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Mon Sept 16 2013 17:35:21

Excuses Familiar? Retailer REI Nixes Liberal Returns Policy

By: Julia Wilkinson

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An REI customer returned a frayed blue men's rain jacket from a previous decade. The reason? "Suddenly not waterproof." According to an article in today's Wall Street Journal, the outdoor clothing company that got the nickname "Return Everything Inc." because of such a liberal return policy, which allowed customers to return items for any reason, even years after the purchase, recently cut it back to a window of a year.

One woman had returned a pair of women's hiking sandals because, according to the reason tag on the item, they were "not sexy enough." But with REI still allowing customers to return items within a year of purchase, they still have a more liberal policy than many other stores and sellers.

And while online marketplaces such as eBay may have tightened their return policy over time; it is nowhere near that of REI's, and even other similar rugged clothing and gear sellers, like L. L. Bean and Orvis. However, sellers on eBay and other such marketplaces may recognize the basic concept of abuse REI is trying to avoid with the switch: "the new policy aims to keep customers from using purchases...and then exchanging it like a dress you bought on Friday just to wear Saturday night and then return," according to the piece.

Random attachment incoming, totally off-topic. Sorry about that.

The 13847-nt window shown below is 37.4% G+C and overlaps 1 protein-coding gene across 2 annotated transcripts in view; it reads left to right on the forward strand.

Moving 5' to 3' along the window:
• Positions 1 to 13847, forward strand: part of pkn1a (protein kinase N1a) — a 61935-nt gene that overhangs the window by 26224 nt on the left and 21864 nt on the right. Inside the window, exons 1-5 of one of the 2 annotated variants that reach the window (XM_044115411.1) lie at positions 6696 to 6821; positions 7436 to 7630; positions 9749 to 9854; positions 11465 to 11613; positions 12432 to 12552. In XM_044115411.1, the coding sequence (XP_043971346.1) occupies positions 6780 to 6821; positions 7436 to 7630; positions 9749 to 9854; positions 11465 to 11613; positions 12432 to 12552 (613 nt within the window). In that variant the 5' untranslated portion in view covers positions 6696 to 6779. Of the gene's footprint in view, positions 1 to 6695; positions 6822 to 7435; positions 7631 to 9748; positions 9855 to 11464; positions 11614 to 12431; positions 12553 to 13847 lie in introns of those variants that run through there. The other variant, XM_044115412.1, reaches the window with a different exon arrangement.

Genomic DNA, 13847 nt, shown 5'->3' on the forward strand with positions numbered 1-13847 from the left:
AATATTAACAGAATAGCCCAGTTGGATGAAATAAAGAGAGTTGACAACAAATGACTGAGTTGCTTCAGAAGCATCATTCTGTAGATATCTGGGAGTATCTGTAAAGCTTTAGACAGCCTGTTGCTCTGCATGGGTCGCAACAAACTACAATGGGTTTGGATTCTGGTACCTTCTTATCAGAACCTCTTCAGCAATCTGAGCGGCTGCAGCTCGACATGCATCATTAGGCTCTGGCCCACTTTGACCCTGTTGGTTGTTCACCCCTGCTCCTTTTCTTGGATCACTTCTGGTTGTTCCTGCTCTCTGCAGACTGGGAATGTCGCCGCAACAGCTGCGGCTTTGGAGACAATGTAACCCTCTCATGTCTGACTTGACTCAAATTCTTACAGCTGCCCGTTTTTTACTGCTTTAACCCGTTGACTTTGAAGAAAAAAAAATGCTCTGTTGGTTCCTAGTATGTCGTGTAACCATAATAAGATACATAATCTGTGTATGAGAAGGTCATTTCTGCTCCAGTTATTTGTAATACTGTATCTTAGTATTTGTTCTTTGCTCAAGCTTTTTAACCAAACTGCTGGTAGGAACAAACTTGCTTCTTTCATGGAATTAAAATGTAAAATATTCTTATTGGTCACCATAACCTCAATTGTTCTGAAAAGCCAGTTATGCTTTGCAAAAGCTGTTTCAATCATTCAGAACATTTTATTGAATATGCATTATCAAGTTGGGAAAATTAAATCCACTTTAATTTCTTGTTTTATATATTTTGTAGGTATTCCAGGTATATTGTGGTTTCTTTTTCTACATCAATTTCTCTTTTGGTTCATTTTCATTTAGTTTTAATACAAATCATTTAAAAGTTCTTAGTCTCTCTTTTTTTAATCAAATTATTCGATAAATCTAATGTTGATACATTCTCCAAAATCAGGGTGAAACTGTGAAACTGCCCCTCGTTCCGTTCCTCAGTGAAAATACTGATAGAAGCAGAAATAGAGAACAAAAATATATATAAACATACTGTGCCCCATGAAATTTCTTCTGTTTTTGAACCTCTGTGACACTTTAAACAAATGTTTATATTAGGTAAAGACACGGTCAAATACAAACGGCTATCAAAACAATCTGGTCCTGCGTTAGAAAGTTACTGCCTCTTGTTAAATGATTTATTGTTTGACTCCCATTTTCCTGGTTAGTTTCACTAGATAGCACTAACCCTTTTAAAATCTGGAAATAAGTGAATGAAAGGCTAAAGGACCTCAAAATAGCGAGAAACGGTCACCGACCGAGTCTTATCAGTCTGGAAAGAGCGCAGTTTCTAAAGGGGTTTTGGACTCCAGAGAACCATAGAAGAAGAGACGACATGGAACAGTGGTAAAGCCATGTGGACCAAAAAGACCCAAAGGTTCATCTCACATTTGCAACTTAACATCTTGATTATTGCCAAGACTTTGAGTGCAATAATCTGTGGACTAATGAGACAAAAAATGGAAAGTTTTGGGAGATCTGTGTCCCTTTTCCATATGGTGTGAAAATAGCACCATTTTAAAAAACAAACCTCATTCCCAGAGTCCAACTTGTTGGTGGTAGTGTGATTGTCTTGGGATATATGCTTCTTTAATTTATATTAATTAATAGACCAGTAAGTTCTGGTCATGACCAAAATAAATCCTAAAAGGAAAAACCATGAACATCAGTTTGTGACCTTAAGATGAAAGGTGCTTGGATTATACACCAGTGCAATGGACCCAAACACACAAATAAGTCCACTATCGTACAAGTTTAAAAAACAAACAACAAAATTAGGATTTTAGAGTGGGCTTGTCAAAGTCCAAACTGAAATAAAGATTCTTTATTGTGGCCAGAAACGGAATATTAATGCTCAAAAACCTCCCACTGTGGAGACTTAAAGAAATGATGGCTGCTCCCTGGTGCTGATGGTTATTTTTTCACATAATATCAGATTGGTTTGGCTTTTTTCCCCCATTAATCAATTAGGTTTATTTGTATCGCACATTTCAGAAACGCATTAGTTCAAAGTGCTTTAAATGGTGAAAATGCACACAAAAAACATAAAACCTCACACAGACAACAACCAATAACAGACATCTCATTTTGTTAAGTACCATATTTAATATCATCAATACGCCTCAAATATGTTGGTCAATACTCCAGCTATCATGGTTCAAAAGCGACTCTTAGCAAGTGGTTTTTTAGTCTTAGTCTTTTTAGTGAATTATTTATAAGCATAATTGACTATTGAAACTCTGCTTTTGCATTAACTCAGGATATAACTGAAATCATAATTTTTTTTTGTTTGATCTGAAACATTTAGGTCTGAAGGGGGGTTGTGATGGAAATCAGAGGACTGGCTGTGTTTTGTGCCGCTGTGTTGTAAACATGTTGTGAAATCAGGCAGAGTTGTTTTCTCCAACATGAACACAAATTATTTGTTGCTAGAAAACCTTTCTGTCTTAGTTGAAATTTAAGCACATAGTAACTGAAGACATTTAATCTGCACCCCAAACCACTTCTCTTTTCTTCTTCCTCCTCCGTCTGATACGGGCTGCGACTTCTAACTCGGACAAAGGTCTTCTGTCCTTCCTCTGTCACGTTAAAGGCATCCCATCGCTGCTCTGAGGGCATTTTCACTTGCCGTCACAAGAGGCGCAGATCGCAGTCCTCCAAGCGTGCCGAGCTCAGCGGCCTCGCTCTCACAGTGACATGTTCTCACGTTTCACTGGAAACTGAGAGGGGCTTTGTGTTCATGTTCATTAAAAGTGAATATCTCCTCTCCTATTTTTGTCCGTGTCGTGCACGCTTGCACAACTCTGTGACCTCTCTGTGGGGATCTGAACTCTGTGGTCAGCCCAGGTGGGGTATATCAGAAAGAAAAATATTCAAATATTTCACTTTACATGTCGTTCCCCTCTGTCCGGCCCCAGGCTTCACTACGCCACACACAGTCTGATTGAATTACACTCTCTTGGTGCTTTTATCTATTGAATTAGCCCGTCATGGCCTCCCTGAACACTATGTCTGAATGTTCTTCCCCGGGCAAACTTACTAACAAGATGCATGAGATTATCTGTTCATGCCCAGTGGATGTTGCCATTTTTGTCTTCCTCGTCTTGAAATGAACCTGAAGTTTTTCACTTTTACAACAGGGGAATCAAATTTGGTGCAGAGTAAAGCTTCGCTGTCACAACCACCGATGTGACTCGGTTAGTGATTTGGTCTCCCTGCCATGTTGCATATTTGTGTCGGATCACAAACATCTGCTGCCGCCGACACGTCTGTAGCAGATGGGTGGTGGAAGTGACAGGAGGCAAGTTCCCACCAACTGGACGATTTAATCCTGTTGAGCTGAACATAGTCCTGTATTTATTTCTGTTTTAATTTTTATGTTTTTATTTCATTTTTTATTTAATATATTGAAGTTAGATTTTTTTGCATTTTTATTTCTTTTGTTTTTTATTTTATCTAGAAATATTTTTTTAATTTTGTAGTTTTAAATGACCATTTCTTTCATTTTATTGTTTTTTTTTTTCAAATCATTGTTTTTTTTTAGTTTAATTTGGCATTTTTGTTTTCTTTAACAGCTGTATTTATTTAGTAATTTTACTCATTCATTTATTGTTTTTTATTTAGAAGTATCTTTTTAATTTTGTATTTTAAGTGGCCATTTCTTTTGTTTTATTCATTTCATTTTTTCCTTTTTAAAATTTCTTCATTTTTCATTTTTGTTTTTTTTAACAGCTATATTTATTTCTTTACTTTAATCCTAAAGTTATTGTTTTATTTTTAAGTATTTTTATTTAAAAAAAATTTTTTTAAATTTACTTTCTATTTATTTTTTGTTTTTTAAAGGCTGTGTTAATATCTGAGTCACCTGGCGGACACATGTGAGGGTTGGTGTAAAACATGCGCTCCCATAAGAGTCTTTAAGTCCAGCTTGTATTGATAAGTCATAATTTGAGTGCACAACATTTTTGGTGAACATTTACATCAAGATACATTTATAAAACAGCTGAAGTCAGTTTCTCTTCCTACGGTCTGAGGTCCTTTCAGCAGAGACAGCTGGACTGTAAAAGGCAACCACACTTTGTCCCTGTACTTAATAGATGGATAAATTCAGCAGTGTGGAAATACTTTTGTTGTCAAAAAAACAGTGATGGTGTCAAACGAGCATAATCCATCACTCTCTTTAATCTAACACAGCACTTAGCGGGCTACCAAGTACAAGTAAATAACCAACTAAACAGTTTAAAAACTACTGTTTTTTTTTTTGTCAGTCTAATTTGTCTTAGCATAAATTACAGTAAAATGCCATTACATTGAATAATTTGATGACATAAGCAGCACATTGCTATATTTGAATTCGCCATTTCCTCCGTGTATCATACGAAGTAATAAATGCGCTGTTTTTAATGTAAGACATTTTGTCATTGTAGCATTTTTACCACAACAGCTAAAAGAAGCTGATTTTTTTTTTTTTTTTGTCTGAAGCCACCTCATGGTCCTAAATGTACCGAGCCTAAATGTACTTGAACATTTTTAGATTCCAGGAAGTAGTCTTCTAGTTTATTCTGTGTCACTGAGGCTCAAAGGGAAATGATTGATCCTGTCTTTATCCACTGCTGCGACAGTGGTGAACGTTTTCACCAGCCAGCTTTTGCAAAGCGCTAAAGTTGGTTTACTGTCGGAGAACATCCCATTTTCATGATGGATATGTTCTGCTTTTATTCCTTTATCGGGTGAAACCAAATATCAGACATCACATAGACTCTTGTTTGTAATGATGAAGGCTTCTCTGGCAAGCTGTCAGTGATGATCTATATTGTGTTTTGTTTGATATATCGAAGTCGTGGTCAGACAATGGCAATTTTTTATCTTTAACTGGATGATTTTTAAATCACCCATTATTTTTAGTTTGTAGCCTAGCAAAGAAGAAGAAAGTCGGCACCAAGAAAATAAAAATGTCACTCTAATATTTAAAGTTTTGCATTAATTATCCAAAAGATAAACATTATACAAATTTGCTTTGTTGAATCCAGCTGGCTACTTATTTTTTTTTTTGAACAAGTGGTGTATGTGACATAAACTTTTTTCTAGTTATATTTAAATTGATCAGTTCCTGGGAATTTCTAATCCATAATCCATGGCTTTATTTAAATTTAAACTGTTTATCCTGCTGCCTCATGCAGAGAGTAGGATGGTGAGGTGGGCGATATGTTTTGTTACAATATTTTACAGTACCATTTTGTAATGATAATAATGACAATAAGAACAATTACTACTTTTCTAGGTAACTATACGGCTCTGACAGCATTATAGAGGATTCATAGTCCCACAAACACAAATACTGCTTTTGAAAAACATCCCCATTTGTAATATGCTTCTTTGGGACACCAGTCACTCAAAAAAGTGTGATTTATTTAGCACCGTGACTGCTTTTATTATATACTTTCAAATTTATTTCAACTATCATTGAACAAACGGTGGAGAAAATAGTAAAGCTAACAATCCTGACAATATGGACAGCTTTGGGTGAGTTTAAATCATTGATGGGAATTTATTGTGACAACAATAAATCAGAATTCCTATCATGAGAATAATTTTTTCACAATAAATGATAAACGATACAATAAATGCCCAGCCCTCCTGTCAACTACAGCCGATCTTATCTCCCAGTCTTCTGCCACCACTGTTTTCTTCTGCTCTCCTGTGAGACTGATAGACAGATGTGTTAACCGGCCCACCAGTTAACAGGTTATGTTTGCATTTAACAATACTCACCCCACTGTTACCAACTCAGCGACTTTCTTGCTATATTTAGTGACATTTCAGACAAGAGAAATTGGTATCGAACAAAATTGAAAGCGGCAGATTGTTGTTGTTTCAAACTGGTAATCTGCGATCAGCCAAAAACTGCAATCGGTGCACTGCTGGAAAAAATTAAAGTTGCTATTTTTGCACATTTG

While I certainly have never had anyone try to return something that looked like it had been in a war zone since I sold it, I could relate to the "not sexy enough" excuse. Some customers just change their mind, and they can come up with any number of reasons, like the REI man's shirt that had "buttons that were too clangy on hard surfaces."

Another: "an unraveling scarf that is marked "too fuzzy.""

And then there's the purchase back-out, or the partial-refund pressure, something I've seen more of in the last year. A customer recently bought a barware item from me, and then said he'd found it cheaper elsewhere so wanted to cancel the transaction. Annoying, but doable. At least he didn't ask umpteen questions and measurements and then want to back out of the transaction because it turned out the daughter or niece or whomever it was a gift for didn't like that style. The question is begged: might you have asked them that question earlier?

The partial-refund pressure: customer receives an item and claims it has tiny flaws that are really more like part of the item's design, such as a fringy hem on a skirt or jacket. But the threat of negative feedback - the "red doughnut" - hangs over the seller's head like a sword of Damocles unless you give in and give them a partial refund, for example. And those kinds of "flaws" can be hard to disprove. But most of my customers are "good eggs," fingers crossed.

Apparently it got so bad at REI that some people were buying their branded stuff at yard sales and "broken gear scrounged from a dumpster" and taking them back to REI for cash refunds.

As some REI customers put it, "a  few bad apples ruined it for the bucket of good ones."  But even with this history, LL. Bean, Patagonia and Orvis don't plan to change their return policies. It's a miracle they don't go out of business. Fortunately for them, it seems, they are able to trust that their "customers know where the line is," Orvis Director of Corporate Marketing Bill Eyre is quoted as saying in the article.

Have you heard similar flimsy excuses from your customers? Are most of your customers "good apples," or do dubious returns take a significant chunk out of your business? Have you opted into eBay's managed returns because of problems, and if so, has that helped? Post a comment here!



Comments (21) | Permalink